No Sentiment in Baseball
The relationship between Waitkus and his manager had fallen apart late in the 1951 season, and they hardly spoke to each other. Sawyer complained that Waitkus kept late hours and wasn't always sharp for games. Immediately after the season, Sawyer announced that Waitkus was on the trading block; “Waitkus was a high-strung, lonesome youngster who craved company, life, ” Sawyer said. “He was not strong enough to keep late hours, miss his rest and play good baseball. He is anemic, takes vitamin pills regularly. Married life should make him more content, take away the tension. And he has a splendid wife who has his welfare first in her mind. ”
After the disastrous 1951 season, Bob Carpenter and Eddie Sawyer ran the 1952 Phillies with iron fists. They initiated an “austerity” program, which began well before spring training. When contracts were mailed out in early January, most players received healthy pay cuts ranging from 20 to 25 percent. And the austerity continued at spring training. Wives were not allowed, and all players were ordered to stay at Clearwater's Fort Harrison Hotel. There was no golf, no tennis, no swimming. Even cars were prohibited. And when Willie Jones missed a curfew, he was fined $300. “Don't you think it's time someone got tough with this team, ” Sawyer said. Several players objected to the new rules and reported late to camp, but Sawyer didn't care. He continued to distance himself from the players throughout the spring. If anyone had a gripe, Sawyer ordered, he was to talk to coach Cy Perkins, and Perkins would relay the message to the skipper.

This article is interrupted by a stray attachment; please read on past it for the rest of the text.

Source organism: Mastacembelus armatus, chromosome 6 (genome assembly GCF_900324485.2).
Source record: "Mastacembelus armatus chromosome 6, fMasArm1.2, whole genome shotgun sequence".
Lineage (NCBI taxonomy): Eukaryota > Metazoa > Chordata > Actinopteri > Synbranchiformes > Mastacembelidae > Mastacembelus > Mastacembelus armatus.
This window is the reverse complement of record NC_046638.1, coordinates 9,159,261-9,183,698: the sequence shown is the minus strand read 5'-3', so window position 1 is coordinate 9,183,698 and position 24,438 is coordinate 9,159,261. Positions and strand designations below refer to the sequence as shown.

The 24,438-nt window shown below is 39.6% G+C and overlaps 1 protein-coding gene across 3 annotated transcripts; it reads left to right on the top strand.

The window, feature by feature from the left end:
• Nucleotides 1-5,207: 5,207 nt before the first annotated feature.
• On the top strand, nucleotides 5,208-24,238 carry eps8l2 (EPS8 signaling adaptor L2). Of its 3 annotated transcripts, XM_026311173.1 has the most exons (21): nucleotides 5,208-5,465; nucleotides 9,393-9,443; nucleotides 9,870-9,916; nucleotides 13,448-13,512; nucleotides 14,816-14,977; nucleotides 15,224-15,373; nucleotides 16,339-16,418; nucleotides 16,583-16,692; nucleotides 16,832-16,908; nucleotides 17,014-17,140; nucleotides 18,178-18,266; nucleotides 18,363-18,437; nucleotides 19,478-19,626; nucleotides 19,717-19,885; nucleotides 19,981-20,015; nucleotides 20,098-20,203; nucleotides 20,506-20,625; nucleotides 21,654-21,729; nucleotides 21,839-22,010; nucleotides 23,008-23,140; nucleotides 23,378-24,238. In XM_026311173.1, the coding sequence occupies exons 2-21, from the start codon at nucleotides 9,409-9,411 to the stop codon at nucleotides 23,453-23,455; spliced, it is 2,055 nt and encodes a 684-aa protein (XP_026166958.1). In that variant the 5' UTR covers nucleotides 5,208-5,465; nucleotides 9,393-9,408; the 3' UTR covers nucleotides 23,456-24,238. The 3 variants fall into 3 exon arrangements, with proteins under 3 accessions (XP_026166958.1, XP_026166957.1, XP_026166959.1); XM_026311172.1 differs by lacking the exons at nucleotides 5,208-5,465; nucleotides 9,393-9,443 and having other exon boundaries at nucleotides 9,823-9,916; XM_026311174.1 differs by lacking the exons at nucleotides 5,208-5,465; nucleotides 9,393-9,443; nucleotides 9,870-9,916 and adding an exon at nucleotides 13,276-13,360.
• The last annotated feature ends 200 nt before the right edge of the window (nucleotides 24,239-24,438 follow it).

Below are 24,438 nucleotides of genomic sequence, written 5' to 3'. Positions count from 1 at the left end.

In spring 1952, Waitkus found himself sharing first base with Nippy Jones, an injured utility infielder the Phillies had bought from the Cardinals organization for $10,000. Jones, who was recovering from back sur